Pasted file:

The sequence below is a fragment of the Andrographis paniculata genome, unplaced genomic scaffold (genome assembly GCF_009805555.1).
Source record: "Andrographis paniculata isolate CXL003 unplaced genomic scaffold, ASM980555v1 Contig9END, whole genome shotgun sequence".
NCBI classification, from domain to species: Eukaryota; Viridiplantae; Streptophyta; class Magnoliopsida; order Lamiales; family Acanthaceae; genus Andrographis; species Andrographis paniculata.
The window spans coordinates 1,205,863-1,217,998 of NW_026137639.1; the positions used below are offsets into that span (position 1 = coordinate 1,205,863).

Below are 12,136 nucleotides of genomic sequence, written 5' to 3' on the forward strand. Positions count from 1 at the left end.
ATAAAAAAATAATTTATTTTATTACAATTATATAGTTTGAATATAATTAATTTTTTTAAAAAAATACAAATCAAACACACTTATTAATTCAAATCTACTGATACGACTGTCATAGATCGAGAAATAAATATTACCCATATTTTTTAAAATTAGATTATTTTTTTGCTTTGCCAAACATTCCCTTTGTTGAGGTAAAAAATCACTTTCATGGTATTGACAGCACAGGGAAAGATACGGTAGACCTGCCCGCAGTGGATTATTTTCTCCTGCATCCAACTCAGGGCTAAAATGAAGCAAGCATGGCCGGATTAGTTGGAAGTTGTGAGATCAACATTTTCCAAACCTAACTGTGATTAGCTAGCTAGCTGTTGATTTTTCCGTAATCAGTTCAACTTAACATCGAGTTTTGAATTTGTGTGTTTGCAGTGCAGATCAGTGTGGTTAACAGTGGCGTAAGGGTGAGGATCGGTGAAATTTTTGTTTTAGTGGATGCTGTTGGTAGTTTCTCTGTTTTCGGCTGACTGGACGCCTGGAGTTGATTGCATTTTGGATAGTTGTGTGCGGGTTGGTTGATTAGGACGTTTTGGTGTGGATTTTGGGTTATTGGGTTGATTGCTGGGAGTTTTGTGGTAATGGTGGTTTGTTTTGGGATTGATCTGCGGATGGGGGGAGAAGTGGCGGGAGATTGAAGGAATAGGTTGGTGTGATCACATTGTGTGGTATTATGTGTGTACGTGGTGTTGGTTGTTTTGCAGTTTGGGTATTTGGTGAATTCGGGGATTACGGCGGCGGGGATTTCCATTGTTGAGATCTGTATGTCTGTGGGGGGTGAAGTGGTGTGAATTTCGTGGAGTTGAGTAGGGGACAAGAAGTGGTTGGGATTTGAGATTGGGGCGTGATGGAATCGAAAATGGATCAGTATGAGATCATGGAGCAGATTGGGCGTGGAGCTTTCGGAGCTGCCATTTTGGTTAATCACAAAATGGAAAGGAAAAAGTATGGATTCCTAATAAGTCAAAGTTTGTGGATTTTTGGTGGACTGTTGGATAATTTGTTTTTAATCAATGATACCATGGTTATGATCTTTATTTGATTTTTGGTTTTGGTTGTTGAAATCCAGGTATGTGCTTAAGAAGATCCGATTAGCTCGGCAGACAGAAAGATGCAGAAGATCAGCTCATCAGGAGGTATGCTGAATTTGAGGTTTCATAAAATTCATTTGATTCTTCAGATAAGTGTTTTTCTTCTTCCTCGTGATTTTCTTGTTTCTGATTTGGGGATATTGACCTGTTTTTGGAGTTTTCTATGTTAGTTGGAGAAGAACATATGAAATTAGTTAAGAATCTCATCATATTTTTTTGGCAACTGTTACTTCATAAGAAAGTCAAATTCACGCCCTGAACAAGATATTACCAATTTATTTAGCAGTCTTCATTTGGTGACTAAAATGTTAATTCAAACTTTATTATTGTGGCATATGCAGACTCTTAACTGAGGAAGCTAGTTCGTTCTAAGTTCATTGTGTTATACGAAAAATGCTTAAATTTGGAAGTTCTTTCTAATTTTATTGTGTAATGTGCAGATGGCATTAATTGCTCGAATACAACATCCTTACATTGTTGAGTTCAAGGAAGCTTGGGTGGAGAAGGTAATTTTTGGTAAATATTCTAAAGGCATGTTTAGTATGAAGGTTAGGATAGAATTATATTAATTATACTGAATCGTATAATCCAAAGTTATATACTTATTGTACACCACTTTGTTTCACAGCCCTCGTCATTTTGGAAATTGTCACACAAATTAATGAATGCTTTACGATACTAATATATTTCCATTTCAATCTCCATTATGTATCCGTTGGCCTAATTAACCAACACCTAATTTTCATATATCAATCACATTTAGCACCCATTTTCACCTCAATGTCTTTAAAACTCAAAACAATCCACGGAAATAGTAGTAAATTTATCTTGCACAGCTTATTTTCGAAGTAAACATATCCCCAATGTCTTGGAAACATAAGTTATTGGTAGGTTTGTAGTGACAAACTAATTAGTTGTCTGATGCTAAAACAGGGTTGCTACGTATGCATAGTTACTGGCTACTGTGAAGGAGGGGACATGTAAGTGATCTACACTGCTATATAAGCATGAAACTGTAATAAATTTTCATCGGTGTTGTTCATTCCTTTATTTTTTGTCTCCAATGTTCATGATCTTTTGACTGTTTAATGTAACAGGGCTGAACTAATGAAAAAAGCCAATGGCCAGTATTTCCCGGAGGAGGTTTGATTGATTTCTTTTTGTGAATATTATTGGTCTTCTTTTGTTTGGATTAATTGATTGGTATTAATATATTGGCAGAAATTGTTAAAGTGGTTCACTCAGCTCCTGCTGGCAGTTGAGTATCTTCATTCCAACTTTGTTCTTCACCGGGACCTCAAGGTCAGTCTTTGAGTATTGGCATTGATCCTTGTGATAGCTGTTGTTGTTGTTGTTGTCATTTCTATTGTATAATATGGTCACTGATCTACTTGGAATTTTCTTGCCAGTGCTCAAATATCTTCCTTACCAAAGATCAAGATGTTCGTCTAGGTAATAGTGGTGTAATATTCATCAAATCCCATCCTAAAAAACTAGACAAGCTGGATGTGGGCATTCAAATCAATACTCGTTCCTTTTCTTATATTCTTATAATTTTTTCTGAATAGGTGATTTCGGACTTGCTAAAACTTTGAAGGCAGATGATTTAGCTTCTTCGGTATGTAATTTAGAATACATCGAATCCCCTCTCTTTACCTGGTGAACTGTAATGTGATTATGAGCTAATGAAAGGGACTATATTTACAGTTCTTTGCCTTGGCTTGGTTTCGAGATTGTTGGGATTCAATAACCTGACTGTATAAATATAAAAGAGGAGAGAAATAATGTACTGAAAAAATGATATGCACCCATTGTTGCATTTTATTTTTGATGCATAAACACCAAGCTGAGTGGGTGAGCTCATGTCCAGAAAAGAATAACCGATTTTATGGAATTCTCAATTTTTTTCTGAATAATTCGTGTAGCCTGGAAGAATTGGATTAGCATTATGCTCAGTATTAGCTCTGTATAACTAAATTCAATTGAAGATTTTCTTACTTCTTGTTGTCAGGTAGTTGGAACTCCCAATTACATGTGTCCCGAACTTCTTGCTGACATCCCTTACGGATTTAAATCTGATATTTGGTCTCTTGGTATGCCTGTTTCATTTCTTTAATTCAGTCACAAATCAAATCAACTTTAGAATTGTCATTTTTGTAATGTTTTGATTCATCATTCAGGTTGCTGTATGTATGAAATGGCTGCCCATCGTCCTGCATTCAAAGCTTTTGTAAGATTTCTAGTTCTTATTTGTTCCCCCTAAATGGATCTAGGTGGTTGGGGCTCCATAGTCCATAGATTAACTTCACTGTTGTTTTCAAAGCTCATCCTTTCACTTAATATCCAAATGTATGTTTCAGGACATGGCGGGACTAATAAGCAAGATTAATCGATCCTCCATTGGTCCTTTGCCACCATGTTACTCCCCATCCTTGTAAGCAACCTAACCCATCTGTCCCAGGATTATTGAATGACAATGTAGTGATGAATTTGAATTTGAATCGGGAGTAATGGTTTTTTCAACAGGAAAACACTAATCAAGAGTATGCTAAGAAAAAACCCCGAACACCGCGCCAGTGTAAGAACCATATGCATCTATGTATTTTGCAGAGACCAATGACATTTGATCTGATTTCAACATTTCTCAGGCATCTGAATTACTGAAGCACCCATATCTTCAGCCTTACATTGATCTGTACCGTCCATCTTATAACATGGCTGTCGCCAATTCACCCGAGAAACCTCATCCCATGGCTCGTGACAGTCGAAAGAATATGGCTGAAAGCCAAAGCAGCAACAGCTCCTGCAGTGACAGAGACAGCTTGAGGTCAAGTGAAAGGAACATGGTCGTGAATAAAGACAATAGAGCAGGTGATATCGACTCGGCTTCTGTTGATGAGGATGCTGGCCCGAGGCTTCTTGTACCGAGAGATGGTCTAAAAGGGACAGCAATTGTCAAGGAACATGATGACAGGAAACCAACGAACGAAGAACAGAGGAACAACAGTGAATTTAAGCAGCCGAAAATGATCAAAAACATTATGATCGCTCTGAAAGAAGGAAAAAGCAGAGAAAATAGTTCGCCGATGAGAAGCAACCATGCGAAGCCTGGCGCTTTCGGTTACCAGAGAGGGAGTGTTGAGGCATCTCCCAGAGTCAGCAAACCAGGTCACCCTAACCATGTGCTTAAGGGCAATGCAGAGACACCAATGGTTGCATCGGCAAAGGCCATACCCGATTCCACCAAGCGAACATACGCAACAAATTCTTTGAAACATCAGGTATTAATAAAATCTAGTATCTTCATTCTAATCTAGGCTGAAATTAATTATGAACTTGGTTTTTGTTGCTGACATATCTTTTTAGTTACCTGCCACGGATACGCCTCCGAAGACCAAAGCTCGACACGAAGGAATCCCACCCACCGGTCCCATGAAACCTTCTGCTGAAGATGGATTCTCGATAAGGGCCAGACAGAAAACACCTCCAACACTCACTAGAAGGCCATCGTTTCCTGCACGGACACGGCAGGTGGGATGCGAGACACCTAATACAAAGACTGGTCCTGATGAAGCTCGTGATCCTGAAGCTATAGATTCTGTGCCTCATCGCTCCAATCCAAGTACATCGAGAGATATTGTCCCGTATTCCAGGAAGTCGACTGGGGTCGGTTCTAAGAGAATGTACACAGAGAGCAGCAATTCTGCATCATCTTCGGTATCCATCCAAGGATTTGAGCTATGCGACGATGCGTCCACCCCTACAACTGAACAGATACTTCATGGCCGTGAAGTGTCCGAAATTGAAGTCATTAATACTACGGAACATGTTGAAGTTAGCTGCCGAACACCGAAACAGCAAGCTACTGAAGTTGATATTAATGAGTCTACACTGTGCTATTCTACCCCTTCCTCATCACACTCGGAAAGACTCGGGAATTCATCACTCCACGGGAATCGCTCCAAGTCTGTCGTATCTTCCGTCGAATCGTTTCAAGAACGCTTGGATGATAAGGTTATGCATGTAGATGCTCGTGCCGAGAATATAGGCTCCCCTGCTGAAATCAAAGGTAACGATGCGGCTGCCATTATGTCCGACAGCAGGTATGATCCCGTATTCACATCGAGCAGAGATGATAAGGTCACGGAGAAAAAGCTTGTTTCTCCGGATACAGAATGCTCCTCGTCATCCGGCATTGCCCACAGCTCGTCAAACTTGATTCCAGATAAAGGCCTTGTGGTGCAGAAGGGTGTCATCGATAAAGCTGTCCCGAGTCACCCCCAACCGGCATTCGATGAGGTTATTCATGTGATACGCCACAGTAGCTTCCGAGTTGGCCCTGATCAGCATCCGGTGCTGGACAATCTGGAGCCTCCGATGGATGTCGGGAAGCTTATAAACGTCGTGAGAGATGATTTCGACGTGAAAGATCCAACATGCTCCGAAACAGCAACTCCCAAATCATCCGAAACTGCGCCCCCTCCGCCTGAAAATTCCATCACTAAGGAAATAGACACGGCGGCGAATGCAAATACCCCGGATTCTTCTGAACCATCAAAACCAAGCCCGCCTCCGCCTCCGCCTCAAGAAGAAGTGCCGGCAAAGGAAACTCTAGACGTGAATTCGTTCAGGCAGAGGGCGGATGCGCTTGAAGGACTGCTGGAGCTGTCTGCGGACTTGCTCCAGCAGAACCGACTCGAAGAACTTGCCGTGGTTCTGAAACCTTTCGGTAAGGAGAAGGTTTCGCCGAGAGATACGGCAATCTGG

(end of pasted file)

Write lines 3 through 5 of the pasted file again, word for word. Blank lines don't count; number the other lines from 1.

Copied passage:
NCBI classification, from domain to species: Eukaryota; Viridiplantae; Streptophyta; class Magnoliopsida; order Lamiales; family Acanthaceae; genus Andrographis; species Andrographis paniculata.
The window spans coordinates 1,205,863-1,217,998 of NW_026137639.1; the positions used below are offsets into that span (position 1 = coordinate 1,205,863).

Below are 12,136 nucleotides of genomic sequence, written 5' to 3' on the forward strand. Positions count from 1 at the left end.